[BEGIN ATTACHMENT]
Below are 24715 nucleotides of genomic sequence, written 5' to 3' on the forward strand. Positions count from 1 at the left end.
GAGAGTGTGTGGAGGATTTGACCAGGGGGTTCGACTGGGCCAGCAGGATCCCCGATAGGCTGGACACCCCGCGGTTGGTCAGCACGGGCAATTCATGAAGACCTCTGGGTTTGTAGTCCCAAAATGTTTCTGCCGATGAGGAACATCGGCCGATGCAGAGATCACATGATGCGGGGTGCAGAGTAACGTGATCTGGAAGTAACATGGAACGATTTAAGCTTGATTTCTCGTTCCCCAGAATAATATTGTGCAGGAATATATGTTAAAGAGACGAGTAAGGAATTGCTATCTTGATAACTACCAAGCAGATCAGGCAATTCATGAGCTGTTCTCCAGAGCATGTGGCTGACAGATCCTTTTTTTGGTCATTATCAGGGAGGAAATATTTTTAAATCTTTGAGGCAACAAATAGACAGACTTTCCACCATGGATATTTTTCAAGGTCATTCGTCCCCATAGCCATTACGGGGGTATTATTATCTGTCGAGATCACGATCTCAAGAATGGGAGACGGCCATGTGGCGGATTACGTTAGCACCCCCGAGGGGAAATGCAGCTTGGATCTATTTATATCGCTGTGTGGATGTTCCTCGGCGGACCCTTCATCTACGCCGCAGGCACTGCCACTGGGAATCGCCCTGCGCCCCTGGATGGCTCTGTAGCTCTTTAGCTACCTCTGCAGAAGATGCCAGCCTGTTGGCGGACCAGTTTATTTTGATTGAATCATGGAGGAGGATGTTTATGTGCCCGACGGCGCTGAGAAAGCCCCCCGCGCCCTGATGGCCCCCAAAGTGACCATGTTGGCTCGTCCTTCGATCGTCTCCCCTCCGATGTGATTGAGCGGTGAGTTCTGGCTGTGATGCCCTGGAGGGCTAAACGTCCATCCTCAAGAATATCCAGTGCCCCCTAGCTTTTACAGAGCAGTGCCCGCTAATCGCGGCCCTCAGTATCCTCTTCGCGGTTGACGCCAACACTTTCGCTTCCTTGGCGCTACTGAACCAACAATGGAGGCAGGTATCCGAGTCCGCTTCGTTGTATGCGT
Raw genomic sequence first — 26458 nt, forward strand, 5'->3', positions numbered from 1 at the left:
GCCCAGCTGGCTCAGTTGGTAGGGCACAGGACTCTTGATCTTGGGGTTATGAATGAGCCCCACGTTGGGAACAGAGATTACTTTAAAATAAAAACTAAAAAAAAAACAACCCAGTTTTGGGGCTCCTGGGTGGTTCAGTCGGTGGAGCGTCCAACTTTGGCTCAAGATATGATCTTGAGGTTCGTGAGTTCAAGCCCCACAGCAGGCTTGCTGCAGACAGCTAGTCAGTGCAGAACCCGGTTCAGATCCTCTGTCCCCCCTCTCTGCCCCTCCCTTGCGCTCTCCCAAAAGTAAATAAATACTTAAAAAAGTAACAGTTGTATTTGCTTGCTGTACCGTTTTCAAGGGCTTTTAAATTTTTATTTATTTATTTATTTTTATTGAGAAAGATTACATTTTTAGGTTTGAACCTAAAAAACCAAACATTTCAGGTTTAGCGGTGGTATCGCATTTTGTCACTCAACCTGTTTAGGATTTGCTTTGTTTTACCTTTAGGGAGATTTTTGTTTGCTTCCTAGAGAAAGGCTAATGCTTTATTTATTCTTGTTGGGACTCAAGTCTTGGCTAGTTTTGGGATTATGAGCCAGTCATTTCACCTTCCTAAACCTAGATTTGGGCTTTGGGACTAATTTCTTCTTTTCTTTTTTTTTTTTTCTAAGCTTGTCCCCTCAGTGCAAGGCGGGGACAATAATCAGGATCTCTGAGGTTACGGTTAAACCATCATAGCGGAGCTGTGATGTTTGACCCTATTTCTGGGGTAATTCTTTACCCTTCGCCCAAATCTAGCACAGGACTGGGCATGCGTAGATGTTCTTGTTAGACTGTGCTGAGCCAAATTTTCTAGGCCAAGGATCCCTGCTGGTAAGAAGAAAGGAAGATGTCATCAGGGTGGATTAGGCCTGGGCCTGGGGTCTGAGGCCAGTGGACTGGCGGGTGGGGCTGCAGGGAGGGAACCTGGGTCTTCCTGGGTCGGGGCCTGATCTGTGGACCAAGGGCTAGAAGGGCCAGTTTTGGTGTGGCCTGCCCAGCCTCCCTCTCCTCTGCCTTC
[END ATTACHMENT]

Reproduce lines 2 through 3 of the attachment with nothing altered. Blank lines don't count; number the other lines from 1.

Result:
GAGAGTGTGTGGAGGATTTGACCAGGGGGTTCGACTGGGCCAGCAGGATCCCCGATAGGCTGGACACCCCGCGGTTGGTCAGCACGGGCAATTCATGAAGACCTCTGGGTTTGTAGTCCCAAAATGTTTCTGCCGATGAGGAACATCGGCCGATGCAGAGATCACATGATGCGGGGTGCAGAGTAACGTGATCTGGAAGTAACATGGAACGATTTAAGCTTGATTTCTCGTTCCCCAGAATAATATTGTGCAGGAATATATGTTAAAGAGACGAGTAAGGAATTGCTATCTTGATAACTACCAAGCAGATCAGGCAATTCATGAGCTGTTCTCCAGAGCATGTGGCTGACAGATCCTTTTTTTGGTCATTATCAGGGAGGAAATATTTTTAAATCTTTGAGGCAACAAATAGACAGACTTTCCACCATGGATATTTTTCAAGGTCATTCGTCCCCATAGCCATTACGGGGGTATTATTATCTGTCGAGATCACGATCTCAAGAATGGGAGACGGCCATGTGGCGGATTACGTTAGCACCCCCGAGGGGAAATGCAGCTTGGATCTATTTATATCGCTGTGTGGATGTTCCTCGGCGGACCCTTCATCTACGCCGCAGGCACTGCCACTGGGAATCGCCCTGCGCCCCTGGATGGCTCTGTAGCTCTTTAGCTACCTCTGCAGAAGATGCCAGCCTGTTGGCGGACCAGTTTATTTTGATTGAATCATGGAGGAGGATGTTTATGTGCCCGACGGCGCTGAGAAAGCCCCCCGCGCCCTGATGGCCCCCAAAGTGACCATGTTGGCTCGTCCTTCGATCGTCTCCCCTCCGATGTGATTGAGCGGTGAGTTCTGGCTGTGATGCCCTGGAGGGCTAAACGTCCATCCTCAAGAATATCCAGTGCCCCCTAGCTTTTACAGAGCAGTGCCCGCTAATCGCGGCCCTCAGTATCCTCTTCGCGGTTGACGCCAACACTTTCGCTTCCTTGGCGCTACTGAACCAACAATGGAGGCAGGTATCCGAGTCCGCTTCGTTGTATGCGT
Raw genomic sequence first — 26458 nt, forward strand, 5'->3', positions numbered from 1 at the left: